No, but I do write a lot of shell scripts. I use KSH. When I started on Unix in the late '80s the KORN shell would do things that BASH couldn't. Like return a value from a subroutine.
A couple of highlights:
Back in the early 2000's I wrote a set of scripts for the back end of an FTP server. The internal users would map a drive on the FTP server, drag and drop their files into a vendors outgoing folder. A background process checked for new files every five minutes. When a new file was found, it would check the database for the vendor's folder name, get the contact info for the vendor, the sender and the supervisor, create and email, send it to each of the afore mentioned people. Incoming files were easier, a process (tail) ran in the background reading the ftp logs. When the file was uploaded to the server by the vendor, the database would be queried and the original senders would be notified of the download.
Eventually, the script could even tell what plant the internal sender was in. The users IP address was converted into a whole number and checked against the whole numbers of their network and broadcast addresses. If it was in between them, bingo! It covered four different plants. The only thing that wasn't done in script was the checking for valid input from the user. It was much faster and more reliable when written in C. I am NOT a C programmer, but I did cobble something together.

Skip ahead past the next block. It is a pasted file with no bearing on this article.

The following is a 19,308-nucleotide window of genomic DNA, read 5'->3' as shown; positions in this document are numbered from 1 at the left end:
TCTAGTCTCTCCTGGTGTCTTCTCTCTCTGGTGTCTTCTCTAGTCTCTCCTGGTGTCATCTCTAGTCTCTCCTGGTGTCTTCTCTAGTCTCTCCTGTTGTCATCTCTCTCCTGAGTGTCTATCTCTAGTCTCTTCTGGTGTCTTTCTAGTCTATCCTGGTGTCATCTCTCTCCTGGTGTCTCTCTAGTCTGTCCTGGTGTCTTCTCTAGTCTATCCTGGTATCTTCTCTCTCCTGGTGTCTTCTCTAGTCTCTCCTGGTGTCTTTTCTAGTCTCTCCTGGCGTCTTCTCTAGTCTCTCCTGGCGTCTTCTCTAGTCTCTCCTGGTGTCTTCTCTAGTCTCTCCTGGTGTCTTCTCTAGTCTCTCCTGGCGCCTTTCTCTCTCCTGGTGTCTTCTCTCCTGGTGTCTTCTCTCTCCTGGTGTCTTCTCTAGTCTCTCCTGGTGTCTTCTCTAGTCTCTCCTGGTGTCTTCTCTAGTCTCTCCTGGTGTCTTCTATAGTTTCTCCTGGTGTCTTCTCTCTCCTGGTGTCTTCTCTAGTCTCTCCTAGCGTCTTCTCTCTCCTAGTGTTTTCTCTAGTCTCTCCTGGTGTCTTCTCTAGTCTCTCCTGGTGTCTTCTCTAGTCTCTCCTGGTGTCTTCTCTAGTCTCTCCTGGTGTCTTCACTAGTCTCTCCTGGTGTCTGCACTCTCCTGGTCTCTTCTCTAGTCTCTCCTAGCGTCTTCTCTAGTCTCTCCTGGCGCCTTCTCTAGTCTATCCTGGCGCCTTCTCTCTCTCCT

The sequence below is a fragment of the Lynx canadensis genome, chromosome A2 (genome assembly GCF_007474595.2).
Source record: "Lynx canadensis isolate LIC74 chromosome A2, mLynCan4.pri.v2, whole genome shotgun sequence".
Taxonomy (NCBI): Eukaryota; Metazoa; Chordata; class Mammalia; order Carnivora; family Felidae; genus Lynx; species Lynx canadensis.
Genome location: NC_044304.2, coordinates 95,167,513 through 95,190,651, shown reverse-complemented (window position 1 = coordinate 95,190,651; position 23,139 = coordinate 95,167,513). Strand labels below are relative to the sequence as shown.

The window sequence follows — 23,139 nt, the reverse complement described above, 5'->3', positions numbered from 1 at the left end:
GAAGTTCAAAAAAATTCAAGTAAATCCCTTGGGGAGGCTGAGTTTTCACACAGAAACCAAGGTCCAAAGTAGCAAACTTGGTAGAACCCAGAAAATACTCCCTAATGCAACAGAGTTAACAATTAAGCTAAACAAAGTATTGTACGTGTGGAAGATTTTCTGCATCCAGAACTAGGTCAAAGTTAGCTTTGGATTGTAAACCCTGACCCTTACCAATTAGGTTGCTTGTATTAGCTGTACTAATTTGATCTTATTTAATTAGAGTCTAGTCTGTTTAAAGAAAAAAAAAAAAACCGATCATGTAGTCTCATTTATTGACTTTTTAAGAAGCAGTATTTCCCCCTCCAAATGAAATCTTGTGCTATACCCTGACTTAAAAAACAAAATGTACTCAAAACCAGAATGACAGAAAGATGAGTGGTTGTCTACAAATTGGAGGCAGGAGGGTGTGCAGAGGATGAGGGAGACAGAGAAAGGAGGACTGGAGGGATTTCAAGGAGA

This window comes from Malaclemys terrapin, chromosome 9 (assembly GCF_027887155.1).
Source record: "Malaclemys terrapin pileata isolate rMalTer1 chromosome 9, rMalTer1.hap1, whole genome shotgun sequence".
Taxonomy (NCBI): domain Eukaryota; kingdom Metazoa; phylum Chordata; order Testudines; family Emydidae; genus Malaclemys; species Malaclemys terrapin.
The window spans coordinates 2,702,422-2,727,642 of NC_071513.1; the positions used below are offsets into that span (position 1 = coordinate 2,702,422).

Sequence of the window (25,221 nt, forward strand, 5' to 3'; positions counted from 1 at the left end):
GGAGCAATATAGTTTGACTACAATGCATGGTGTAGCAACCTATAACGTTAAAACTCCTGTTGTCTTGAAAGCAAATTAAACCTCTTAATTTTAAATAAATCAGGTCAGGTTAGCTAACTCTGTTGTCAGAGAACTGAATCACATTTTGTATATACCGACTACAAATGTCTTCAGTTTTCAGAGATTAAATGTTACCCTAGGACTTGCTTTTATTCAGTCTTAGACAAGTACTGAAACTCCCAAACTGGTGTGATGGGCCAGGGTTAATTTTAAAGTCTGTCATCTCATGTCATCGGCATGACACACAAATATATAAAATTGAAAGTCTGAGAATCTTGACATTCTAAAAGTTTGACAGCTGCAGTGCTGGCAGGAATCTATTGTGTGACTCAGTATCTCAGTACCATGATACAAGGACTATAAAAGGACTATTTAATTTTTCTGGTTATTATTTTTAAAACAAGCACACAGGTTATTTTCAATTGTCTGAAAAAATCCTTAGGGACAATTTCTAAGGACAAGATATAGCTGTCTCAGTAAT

The server ran for ten years before being replaced by a PLM (Project Life cycle Management) program, writen by a team of programmers.
In 2020 and am still working on this one. I wrote a script to pull configuration backups and update the phone books for 40+ PBX (IP) phone systems across the globe.
Just for fun, here’s a program to convert IP addresses to a number and back. Just give it a valid IP address or a whole number.
ThinkPad X1-Yoga that was orphaned by Microsoft Windows 11 (7th generation core I7). Now running Kali and looking like Windows 11 (KDE Plasma 5). Second photo is the same machine running 32-bit Windows XP on Oracle VirtualBox which gives me a platform to run 1990s vintage vector graphics software.
Back on the 3rd, I put up a post (on page 28) in this thread with a shell script attached. It turns an IP address into an number and back. If you use bash, you'll have to change the first line from ksh to bash
I forgot to mention that if you ping a website and turn that IP address in to a number, you can take that number and put it in your browser's URL bar, for example https://2899902958 (One of Google's addresses) and your browser will take you to the site. Some browsers will complain about it not being safe, but it does work, on every browser I've tried it on so far.
Just something to amaze and amuse your friends with.